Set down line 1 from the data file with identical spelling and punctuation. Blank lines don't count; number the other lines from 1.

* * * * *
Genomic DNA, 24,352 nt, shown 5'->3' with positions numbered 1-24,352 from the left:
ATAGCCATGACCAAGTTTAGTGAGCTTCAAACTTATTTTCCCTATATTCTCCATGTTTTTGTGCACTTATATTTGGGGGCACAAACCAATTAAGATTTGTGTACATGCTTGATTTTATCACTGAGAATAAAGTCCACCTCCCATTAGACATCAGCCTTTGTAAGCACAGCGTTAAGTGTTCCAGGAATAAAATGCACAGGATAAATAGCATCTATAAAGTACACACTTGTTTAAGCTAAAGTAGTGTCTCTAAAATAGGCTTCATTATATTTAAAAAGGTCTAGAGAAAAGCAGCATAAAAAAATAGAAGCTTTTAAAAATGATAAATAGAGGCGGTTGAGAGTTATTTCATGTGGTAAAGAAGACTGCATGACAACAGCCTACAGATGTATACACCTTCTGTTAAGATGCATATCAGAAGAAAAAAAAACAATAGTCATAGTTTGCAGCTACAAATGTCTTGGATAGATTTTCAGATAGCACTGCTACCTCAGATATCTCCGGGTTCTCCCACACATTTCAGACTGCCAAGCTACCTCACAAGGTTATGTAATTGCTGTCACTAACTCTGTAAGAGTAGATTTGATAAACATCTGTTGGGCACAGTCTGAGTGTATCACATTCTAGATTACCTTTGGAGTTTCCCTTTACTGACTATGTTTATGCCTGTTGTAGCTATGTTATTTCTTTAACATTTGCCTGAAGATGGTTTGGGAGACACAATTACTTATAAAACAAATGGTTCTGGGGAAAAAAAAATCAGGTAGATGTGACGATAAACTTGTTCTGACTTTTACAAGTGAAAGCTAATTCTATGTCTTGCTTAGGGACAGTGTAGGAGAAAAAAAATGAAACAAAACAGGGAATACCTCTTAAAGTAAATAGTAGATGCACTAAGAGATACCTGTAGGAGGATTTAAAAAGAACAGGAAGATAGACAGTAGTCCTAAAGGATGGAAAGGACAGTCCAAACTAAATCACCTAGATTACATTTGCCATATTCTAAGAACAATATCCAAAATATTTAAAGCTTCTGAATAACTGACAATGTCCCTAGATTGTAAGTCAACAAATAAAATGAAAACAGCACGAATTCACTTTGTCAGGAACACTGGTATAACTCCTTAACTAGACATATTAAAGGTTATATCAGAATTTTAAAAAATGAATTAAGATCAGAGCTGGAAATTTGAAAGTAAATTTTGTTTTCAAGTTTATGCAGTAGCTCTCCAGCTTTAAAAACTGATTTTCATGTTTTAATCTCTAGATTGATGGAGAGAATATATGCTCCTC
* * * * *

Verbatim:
Genomic DNA, 24,352 nt, shown 5'->3' with positions numbered 1-24,352 from the left: